Friday, December 10, 2010


I was just talking to a friend of mine about her efforts to transform into a morning person. It's something I've struggled with myself. I always worry on campouts that I'll be outed as a terrible leader, because everyone but me is awake, ready to pack up and head out. I haven't had that actually happen, since I usually do wake up earlier on campouts due to discomfort, but I'm not generally the first one up and at 'em. I was 20 minutes late to the gym this morning, because I had a hard time getting up after being up late watching a movie.

I've wondered sometimes if it really matters. Like this blogger says, maybe we're just born different. Why should we let ourselves be discriminated against? Why not push our employers to let us change to a 10-6 or 11-7 work schedule? Maybe we'd be better off moving to the East Coast and then working remotely for a company located on the West Coast. Perhaps there's an outsourcing market for that. Companies that don't want to completely offshore their work could hire slews of night people that live in a planned community in the middle of West Virginia where the curfew would be 4-9 a.m.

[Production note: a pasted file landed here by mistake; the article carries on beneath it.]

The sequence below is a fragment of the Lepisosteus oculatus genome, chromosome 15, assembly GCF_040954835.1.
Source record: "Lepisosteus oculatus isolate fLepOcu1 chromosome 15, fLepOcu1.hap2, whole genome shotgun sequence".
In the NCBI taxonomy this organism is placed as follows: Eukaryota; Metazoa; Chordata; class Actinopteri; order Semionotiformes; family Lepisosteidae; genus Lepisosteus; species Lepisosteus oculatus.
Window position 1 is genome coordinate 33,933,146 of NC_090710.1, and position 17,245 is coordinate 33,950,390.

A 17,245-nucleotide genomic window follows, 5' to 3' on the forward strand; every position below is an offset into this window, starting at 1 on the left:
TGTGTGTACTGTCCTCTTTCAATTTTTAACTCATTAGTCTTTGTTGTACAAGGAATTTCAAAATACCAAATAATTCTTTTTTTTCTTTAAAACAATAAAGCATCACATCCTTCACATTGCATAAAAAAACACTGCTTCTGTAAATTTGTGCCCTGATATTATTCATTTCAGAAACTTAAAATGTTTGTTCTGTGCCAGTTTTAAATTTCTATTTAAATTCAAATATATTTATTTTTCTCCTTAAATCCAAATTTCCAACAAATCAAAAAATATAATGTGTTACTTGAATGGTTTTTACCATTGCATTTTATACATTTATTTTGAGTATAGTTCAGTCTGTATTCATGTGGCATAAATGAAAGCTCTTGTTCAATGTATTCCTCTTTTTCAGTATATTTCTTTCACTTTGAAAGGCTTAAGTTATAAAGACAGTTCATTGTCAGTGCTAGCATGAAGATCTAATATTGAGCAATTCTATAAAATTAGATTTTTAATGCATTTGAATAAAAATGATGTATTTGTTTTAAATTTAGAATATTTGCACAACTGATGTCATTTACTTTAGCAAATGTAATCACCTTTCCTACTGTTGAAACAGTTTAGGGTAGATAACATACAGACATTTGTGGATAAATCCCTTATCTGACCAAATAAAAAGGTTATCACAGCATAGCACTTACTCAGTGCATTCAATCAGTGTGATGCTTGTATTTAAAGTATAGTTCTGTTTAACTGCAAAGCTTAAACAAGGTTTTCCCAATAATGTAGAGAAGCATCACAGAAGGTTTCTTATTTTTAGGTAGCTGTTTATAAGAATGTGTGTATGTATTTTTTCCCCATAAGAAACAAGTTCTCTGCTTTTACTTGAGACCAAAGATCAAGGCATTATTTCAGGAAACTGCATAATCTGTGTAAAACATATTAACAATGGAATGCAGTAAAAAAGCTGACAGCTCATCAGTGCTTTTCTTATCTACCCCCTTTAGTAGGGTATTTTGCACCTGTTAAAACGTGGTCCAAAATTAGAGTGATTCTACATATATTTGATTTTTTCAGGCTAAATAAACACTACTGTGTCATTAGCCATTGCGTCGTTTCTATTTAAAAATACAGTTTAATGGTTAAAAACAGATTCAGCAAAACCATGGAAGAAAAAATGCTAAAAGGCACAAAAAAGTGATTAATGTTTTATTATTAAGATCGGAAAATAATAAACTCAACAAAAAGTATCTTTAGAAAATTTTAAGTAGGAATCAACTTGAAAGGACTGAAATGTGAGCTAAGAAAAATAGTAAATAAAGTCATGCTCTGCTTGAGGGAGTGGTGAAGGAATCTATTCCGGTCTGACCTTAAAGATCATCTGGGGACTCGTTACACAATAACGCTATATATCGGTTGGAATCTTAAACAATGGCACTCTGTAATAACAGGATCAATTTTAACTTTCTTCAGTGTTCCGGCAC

Then I remember Ben Franklin's refrain, which is mirrored in the Doctrine and Covenants, about going to bed early and waking up early. An important piece of context that really only softens the blow slightly is the part of the verse that says not to sleep longer than is necessary. I think we can understand that the point is, at least in part, that we shouldn't just sleep our lives away. Focusing just on that part, it would be easy to justify that sleeping in until 10 is okay if you went to bed at 3 a.m., since 7 hours of sleep would not be considered too much. The problem is that it's hard to misinterpret the Lord's point about going to bed and arising early. Of course this doesn't account for night shifts and other strange work schedules, and I'm not going to address that here.